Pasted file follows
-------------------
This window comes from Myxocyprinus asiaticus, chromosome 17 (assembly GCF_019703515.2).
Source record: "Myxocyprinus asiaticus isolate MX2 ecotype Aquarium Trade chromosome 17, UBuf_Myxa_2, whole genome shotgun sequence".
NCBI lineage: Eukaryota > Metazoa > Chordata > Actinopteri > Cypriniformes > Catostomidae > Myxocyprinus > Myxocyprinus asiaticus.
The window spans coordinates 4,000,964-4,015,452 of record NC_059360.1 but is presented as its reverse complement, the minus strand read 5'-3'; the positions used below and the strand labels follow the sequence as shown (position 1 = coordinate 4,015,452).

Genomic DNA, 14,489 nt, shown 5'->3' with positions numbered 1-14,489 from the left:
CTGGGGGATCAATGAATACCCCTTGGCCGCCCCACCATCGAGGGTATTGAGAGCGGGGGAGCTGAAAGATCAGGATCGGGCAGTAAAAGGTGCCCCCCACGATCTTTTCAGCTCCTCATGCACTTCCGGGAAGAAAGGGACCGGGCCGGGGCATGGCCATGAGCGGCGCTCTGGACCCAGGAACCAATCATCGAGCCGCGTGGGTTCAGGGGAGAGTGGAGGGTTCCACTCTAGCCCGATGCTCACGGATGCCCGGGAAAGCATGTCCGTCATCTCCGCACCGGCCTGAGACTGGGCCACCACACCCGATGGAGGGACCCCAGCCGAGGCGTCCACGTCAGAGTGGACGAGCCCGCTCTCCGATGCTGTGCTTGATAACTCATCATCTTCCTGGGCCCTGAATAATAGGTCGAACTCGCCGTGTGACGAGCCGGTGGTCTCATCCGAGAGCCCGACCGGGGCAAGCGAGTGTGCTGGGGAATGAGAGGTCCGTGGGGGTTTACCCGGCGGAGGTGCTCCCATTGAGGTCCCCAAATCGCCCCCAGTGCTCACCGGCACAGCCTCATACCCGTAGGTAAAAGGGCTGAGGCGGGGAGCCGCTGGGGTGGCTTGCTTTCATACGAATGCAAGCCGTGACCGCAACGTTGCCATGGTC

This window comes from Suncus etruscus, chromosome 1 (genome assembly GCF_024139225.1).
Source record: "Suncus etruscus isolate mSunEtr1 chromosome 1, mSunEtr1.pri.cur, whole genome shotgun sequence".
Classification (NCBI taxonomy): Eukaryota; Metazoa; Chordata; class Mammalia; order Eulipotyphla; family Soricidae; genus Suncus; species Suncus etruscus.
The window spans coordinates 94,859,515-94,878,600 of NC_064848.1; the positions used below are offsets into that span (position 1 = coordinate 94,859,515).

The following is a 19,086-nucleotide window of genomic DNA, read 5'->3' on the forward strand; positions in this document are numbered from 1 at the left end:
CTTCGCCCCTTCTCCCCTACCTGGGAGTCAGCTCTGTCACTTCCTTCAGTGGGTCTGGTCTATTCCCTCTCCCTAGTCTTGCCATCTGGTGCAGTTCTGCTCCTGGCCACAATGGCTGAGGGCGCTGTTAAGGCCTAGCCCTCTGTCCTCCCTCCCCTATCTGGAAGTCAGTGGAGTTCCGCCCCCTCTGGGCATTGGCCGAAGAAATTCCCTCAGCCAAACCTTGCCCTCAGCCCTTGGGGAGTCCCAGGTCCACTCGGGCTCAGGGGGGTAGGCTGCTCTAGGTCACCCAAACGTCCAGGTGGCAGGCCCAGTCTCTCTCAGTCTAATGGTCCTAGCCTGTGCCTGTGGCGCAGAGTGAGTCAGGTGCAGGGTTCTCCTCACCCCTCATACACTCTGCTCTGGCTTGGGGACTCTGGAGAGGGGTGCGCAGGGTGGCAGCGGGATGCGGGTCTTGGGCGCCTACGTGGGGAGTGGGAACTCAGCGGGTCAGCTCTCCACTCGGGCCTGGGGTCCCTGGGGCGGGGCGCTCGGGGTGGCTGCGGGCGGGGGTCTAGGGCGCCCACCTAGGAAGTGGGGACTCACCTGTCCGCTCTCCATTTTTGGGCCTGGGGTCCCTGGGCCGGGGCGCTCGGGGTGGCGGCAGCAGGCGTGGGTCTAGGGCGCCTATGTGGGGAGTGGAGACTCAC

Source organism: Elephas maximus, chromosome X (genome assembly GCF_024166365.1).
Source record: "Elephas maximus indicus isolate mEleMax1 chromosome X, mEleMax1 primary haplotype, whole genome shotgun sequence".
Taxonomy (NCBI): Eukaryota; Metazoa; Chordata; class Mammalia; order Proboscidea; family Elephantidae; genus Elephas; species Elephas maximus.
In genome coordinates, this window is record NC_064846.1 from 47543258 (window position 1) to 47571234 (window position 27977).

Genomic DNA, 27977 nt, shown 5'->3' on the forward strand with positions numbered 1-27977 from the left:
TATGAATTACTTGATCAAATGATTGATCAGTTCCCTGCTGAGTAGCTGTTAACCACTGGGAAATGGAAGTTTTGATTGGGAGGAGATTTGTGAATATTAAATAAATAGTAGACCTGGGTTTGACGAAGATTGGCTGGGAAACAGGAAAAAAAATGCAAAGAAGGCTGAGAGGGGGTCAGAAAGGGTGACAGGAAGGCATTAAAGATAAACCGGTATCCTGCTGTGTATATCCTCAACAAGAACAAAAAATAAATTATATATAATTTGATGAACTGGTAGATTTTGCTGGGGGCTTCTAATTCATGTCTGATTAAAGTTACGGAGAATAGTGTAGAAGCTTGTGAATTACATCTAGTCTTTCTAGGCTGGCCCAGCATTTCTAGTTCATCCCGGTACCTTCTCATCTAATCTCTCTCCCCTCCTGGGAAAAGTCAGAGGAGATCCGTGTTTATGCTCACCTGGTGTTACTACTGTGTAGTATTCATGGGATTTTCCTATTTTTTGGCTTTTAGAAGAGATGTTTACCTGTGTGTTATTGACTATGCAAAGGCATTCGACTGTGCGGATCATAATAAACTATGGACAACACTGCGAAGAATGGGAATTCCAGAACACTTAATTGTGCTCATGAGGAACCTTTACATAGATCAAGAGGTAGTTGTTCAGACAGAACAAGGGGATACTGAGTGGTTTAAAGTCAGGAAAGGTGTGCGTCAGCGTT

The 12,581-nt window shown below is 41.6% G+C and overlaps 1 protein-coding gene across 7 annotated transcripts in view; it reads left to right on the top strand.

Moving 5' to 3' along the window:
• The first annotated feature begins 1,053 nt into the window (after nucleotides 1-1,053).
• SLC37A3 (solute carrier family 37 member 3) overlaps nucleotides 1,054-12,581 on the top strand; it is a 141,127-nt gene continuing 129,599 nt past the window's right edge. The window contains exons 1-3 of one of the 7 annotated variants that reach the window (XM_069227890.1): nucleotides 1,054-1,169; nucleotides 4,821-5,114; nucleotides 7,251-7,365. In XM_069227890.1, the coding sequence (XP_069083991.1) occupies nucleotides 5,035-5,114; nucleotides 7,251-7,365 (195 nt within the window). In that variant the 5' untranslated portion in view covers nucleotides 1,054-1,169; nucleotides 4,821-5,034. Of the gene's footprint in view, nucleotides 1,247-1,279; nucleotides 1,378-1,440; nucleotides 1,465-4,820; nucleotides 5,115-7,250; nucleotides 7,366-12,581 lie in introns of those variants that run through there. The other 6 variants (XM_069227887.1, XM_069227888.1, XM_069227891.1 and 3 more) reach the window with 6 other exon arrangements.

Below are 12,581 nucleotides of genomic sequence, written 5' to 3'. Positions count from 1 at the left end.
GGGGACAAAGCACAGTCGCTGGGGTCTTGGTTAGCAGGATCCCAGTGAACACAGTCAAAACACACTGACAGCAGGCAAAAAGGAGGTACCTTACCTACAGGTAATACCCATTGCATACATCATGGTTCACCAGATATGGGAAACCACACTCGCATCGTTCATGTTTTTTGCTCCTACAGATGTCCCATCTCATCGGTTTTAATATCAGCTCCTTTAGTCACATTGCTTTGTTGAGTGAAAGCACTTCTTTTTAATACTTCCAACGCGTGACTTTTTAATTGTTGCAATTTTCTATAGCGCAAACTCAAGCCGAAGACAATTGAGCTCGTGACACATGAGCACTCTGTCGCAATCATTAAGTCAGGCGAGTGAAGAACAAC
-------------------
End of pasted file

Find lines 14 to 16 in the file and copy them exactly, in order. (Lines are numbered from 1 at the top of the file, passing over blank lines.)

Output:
Source record: "Elephas maximus indicus isolate mEleMax1 chromosome X, mEleMax1 primary haplotype, whole genome shotgun sequence".
Taxonomy (NCBI): Eukaryota; Metazoa; Chordata; class Mammalia; order Proboscidea; family Elephantidae; genus Elephas; species Elephas maximus.
In genome coordinates, this window is record NC_064846.1 from 47543258 (window position 1) to 47571234 (window position 27977).